Anatomical knowledge retention in third-year medical students prior to obstetrics and gynecology and surgery rotations

Rosalyn A. Jurjus, Juliet Lee, Samantha Ahle, Kirsten M. Brown, Gisela Butera, Ellen F. Goldman, Jill M. Krapf

Research output: Contribution to journalArticlepeer-review

23 Scopus citations


Surgical anatomy is taught early in medical school training. The literature shows that many physicians, especially surgical specialists, think that anatomical knowledge of medical students is inadequate and nesting of anatomical sciences later in the clinical curriculum may be necessary. Quantitative data concerning this perception of an anatomical knowledge deficit are lacking, as are specifics as to what content should be reinforced. This study identifies baseline areas of strength and weakness in the surgical anatomy knowledge of medical students entering surgical rotations. Third-year medical students completed a 20-25-question test at the beginning of the General Surgery and Obstetrics and Gynecology rotations. Knowledge of inguinal anatomy (45.3%), orientation in abdominal cavity (38.8%), colon (27.7%), and esophageal varices (12.8%) was poor. The numbers in parentheses are the percentage of questions answered correctly per topic. In comparing those scores to matched test items from this cohort as first-year students in the anatomy course, the drop in retention overall was very significant (P=0.009) from 86.9 to 51.5%. Students also scored lower in questions relating to pelvic organs (46.7%), urogenital development (54.0%), pulmonary development (17.8%), and pregnancy (17.8%). These data showed that indeed, knowledge of surgical anatomy is poor for medical students entering surgical clerkships. These data collected will be utilized to create interactive learning modules, aimed at improving clinically relevant anatomical knowledge retention. These modules, which will be available to students during their inpatient surgical rotations, connect basic anatomy principles to clinical cases, with the ultimate goal of closing the anatomical knowledge gap. Anat Sci Educ 7: 461-468.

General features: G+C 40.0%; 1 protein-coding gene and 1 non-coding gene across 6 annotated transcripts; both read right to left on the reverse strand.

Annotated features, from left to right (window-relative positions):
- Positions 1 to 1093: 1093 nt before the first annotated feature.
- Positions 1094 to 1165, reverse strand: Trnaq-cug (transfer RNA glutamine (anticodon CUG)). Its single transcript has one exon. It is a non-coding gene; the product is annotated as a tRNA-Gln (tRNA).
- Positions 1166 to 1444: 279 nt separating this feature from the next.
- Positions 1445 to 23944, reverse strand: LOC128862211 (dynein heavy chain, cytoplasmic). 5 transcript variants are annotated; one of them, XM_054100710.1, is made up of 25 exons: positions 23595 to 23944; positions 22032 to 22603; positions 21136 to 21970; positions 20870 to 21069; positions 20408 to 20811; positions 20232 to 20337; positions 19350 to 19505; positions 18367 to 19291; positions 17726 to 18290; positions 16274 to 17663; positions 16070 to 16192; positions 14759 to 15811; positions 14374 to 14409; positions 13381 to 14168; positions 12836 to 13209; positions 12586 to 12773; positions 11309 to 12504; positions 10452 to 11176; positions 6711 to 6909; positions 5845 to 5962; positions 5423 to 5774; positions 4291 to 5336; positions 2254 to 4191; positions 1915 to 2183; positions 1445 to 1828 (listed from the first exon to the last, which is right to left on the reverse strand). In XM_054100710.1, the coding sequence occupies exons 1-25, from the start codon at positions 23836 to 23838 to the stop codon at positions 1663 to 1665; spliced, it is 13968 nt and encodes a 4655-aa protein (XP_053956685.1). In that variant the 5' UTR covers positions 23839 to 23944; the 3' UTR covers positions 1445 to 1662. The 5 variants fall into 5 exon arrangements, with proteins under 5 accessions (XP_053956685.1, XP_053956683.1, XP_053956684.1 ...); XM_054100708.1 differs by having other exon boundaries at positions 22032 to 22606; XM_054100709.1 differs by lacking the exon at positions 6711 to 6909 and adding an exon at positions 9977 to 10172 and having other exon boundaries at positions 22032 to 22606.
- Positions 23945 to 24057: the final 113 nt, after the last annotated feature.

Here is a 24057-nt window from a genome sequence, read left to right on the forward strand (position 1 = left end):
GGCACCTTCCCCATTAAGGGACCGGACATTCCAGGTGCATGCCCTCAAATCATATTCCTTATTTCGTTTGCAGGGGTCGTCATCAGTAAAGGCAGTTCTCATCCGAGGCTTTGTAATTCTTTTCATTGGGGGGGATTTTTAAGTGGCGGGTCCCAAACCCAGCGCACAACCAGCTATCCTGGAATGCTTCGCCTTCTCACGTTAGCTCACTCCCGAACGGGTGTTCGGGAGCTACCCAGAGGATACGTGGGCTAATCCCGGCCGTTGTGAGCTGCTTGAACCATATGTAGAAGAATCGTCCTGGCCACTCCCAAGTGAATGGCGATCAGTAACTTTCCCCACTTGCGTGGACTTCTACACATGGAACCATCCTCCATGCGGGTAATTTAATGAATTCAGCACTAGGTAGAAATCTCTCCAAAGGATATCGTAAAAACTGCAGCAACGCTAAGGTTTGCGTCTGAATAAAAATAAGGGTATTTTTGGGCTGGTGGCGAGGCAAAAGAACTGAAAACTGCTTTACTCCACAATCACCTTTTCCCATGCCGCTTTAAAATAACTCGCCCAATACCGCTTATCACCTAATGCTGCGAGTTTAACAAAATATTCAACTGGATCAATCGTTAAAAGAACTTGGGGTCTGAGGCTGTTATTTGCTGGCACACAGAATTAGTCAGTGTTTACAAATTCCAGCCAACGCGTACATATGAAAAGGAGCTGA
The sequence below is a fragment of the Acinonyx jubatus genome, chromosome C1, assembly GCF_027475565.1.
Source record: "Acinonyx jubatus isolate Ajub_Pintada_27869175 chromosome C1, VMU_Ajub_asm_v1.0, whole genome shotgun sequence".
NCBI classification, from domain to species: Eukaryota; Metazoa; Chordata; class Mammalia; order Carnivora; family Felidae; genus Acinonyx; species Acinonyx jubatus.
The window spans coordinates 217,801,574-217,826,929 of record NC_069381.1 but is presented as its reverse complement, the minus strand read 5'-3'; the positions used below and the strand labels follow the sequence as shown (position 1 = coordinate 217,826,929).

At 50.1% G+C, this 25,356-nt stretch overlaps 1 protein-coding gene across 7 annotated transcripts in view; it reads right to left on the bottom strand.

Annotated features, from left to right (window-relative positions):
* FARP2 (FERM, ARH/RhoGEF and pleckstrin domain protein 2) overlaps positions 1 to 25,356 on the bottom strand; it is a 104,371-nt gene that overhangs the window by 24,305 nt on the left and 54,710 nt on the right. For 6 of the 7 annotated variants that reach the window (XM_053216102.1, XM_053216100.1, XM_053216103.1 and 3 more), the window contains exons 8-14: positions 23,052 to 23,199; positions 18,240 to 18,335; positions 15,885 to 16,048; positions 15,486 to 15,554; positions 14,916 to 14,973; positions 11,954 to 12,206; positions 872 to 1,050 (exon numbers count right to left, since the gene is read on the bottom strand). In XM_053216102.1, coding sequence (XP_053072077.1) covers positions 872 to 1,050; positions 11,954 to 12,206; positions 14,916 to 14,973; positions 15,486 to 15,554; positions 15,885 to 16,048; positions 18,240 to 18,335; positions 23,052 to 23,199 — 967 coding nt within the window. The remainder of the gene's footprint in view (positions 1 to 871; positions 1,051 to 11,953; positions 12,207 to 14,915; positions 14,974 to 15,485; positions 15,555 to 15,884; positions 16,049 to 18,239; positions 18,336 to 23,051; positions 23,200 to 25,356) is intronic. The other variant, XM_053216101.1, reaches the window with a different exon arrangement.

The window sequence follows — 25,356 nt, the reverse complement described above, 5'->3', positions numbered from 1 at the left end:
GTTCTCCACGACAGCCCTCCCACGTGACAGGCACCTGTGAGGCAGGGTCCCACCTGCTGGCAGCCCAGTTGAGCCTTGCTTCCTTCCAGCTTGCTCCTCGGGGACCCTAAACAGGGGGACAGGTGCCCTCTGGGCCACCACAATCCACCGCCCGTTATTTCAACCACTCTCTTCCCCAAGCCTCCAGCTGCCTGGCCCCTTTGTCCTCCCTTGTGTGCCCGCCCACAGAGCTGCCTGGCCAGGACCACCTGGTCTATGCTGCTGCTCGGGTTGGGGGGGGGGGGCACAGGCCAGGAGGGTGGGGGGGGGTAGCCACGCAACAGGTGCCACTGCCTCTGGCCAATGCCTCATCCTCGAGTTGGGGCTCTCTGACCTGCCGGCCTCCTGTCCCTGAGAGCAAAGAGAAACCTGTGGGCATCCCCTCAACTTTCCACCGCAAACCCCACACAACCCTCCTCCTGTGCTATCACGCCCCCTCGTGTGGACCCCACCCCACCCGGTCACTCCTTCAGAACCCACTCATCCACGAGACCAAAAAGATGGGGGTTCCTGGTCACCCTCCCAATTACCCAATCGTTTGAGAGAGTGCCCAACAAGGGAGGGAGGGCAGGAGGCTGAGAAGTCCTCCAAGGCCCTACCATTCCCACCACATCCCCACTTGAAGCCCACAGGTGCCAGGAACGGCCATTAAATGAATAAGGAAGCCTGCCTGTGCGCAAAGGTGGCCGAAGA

Original languageEnglish (US)
Pages (from-to)461-468
Number of pages8
JournalAnatomical Sciences Education
Issue number6
StatePublished - Nov 1 2014
Externally publishedYes


  • Clinical clerkships
  • Gross anatomy education
  • Knowledge retention
  • Medical education
  • Obstetrics and gynecology rotations
  • Pelvic anatomy

ASJC Scopus subject areas

  • Anatomy
  • Histology
  • Embryology


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